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Enzyme skyscrapers help microbes grow

Jul 15, 2021
Scientists determine structure of an important nitrite-oxidizing enzyme in the global biological nitrogen cycle

Scientists from three Max Planck Institutes (MPI), the MPI for Medical Research in Heidelberg, the MPI for Marine Microbiology in Bremen and the MPI for Biophysics in Frankfurt and the Radboud University in Nijmegen have successfully determined the structure of the enzyme which produces a large part of the nitrate on earth. Microorganisms use this enzyme, called NXR or nitrite oxidoreductase, to convert toxic nitrite into nitrate. Both nitrite and nitrate are forms of nitrogen that have a major impact on our environment. The results were recently published in the journal Nature Microbiology.

Detailed structure of an NXR strand. (© Lea Dietrich, Kristian Parey, Thomas Barends)
Detailed structure of an NXR strand. (© Lea Dietrich, Kristian Parey, Thomas Barends)

Nitrate is a nutrient and an important molecule for many biological processes, for example for the growth of plants. It occurs in large quantities (approx. 600 billion tons) on earth. Almost all of the naturally occurring nitrate is produced by the oxidation of nitrite by the enzyme nitrite oxidoreductase (NXR). NXR is thus a crucial enzyme in the global biological nitrogen cycle. It occurs in nitrite-oxidizing bacteria (NOB, including comammox organisms), which produce most of the nitrate in the environment, as well as in anaerobic ammonium-oxidizing (anammox) bacteria. Anammox bacteria produce around half of the nitrous oxide (N2) in our atmosphere. The scientists involved have now been able to elucidate the structure of the enzyme NXR from anammox bacteria.

Left: A NXR molecule. Right: Inside of the NXR. In the active pocket, nitrite is converted into nitrate; the electrons created in the process migrate along a kind of current line to the other side of the NXR molecule, where they can be “picked up” by other molecules. (© Thomas Barends)
Left: A NXR molecule. Right: Inside of the NXR. In the active pocket, nitrite is converted into nitrate; the electrons created in the process migrate along a kind of current line to the other side of the NXR molecule, where they can be “picked up” by other molecules. (© Thomas Barends)
Einer der Bioreaktoren, mit denen Kartal und sein Team die untersuchten Bakterien im Labor wachsen ließen. (© Boran Kartal)
Einer der Bioreaktoren, mit denen Kartal und sein Team die untersuchten Bakterien im Labor wachsen ließen. (© Boran Kartal)

The results show in detail how NXR is structured: The individual NXR units are stacked like bones of the spinal column on top of each other, a structure that resembles a skyscraper has not been observed before. "Cryo-electron tomography and helical reconstruction have shown that NXR forms these unusual tubular structures, just like long fibers, in the anammox cells," says Kristian Parey from the Max Planck Institute for Biophysics. Their function is currently still unclear. The structure of the single NXR molecule is clearer: on one side there is a so-called “active pocket” in which nitrite is bound and converted into nitrate. Electrons are released and transported to the other side of the molecule via a kind of electrical line. These electrons can then be picked up by other molecules and used for cell metabolism.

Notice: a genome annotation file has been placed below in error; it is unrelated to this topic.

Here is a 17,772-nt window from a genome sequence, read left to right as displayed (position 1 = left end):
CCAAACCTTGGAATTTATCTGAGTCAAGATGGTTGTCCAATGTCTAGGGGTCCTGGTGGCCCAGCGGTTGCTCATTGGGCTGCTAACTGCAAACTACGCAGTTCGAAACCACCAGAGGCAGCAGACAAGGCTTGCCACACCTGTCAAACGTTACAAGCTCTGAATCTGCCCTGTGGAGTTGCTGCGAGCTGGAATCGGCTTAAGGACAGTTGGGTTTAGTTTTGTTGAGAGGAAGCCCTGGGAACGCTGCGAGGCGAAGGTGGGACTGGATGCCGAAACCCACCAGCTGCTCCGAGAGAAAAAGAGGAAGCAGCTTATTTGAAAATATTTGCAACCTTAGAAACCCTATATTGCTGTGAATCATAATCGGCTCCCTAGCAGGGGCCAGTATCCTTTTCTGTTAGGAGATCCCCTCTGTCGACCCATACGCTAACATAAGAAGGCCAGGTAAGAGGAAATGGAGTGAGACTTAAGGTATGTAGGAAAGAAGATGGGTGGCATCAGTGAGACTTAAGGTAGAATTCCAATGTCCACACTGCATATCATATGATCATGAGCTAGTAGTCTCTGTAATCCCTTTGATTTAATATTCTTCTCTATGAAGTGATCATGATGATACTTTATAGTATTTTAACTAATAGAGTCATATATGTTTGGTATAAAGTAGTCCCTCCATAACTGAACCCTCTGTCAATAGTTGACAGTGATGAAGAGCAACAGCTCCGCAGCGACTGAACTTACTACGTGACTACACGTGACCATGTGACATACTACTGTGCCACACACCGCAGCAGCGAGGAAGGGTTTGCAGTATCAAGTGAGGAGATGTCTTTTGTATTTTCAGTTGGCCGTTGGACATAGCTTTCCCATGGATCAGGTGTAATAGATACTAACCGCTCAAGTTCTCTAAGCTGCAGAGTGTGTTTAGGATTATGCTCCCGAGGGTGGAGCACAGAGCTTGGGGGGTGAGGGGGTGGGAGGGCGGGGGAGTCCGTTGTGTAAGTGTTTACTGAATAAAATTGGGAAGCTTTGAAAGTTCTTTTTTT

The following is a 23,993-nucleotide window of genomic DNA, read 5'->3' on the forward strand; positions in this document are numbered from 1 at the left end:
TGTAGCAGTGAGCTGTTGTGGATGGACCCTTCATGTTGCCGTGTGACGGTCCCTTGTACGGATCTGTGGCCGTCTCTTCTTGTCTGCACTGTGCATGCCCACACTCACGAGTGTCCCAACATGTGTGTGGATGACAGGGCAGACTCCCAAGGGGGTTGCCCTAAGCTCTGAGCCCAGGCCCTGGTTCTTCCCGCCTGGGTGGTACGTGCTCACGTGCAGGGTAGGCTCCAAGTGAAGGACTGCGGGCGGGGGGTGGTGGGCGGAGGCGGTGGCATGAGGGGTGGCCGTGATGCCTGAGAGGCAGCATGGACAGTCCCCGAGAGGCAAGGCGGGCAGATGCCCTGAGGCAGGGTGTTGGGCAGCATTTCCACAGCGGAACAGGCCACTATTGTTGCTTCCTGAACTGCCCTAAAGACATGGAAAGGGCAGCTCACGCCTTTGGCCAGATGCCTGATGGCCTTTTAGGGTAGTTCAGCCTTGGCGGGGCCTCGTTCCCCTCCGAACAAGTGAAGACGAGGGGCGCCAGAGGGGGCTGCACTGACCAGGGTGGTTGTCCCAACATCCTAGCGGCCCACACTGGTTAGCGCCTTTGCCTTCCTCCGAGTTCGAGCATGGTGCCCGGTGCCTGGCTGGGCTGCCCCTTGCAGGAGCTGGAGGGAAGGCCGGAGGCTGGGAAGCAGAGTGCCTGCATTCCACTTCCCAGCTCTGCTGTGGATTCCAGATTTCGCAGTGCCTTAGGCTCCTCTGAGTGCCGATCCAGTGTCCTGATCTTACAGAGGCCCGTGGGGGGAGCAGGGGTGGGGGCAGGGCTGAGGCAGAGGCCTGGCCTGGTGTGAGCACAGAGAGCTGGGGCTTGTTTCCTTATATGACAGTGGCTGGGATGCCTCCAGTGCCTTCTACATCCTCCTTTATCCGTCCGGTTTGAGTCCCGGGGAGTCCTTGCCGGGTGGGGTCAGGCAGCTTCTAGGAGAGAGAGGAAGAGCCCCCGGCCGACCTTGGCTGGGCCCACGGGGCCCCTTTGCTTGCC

"Because of its importance for the global nitrogen cycle, NXR has been studied for decades, but we didn't know exactly what NXR molecules look like," says Thomas Barends, group leader at the MPI for Medical Research in Heidelberg. "Now we know the detailed structure of these molecules, which helps to understand how NXR works."

 

"In the case of anammox bacteria, the connection between nitrite oxidation and nitrite reduction was previously a mystery," adds Boran Kartal, group leader at the MPI for Marine Microbiology in Bremen. "This study takes us a big step further in understanding how these microorganisms combine energy production and growth." The anammox process is a particularly exciting part of the nitrogen cycle: this process converts nitrite or nitrogen oxide and ammonium directly into molecular nitrogen (N2), which accounts for 78% of our atmosphere. "Our detailed investigation of the molecular mechanism of nitrite oxidation will help us to uncover the factors that control the nitrate production in nature, which is an important step in the ecological nutrient cycle," continues Kartal.

 

“Due to the great environmental impact of nitrite and nitrate, it is important to know how bacteria handle these substances in order to learn from their processes,” Barends emphasizes. Because of their properties, anammox bacteria are regularly used to purify wastewater in sewage treatment plants. Increasing our understanding of how they function could lead to more efficient use in the future.

Ori­ginal pub­lic­a­tion

Par­ti­cip­at­ing in­sti­tu­tions

Max Planck Institute for Marine Microbiology, Bremen, Germany

Max Planck Institute for Medical Research, Heidelberg, Germany

Max Planck Institute for Biophysics, Frankfurt, Germany

Radboud University, Nijmegen, The Netherlands

Contact

Group leader

Microbial Physiology Research Group

Dr. Boran Kartal

MPI for Marine Microbiology
Celsiusstr. 1
D-28359 Bremen
Germany

Room: 

3126

Phone: 

+49 421 2028-6450

Dr. Boran Kartal

Head of Press & Communications

Dr. Fanni Aspetsberger

MPI for Marine Microbiology
Celsiusstr. 1
D-28359 Bremen
Germany

Room: 

2100

Phone: 

+49 421 2028-9470

Dr. Fanni Aspetsberger
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